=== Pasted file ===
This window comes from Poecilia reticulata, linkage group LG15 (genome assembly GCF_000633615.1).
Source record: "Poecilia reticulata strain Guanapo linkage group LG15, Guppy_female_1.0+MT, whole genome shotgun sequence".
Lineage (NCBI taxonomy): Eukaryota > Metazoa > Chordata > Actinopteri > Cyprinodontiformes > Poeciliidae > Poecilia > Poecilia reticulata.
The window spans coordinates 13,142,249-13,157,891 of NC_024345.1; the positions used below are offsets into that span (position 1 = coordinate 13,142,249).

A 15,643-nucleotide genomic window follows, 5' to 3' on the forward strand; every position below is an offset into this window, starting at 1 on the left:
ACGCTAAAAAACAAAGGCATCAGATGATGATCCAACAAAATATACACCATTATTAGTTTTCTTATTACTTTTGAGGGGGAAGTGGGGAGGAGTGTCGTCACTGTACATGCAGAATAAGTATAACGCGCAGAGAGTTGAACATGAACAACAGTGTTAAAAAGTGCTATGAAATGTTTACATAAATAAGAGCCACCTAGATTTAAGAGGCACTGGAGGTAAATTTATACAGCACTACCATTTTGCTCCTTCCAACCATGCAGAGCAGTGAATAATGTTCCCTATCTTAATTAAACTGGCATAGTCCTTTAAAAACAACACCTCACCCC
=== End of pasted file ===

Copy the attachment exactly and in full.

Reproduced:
This window comes from Poecilia reticulata, linkage group LG15 (genome assembly GCF_000633615.1).
Source record: "Poecilia reticulata strain Guanapo linkage group LG15, Guppy_female_1.0+MT, whole genome shotgun sequence".
Lineage (NCBI taxonomy): Eukaryota > Metazoa > Chordata > Actinopteri > Cyprinodontiformes > Poeciliidae > Poecilia > Poecilia reticulata.
The window spans coordinates 13,142,249-13,157,891 of NC_024345.1; the positions used below are offsets into that span (position 1 = coordinate 13,142,249).

A 15,643-nucleotide genomic window follows, 5' to 3' on the forward strand; every position below is an offset into this window, starting at 1 on the left:
ACGCTAAAAAACAAAGGCATCAGATGATGATCCAACAAAATATACACCATTATTAGTTTTCTTATTACTTTTGAGGGGGAAGTGGGGAGGAGTGTCGTCACTGTACATGCAGAATAAGTATAACGCGCAGAGAGTTGAACATGAACAACAGTGTTAAAAAGTGCTATGAAATGTTTACATAAATAAGAGCCACCTAGATTTAAGAGGCACTGGAGGTAAATTTATACAGCACTACCATTTTGCTCCTTCCAACCATGCAGAGCAGTGAATAATGTTCCCTATCTTAATTAAACTGGCATAGTCCTTTAAAAACAACACCTCACCCC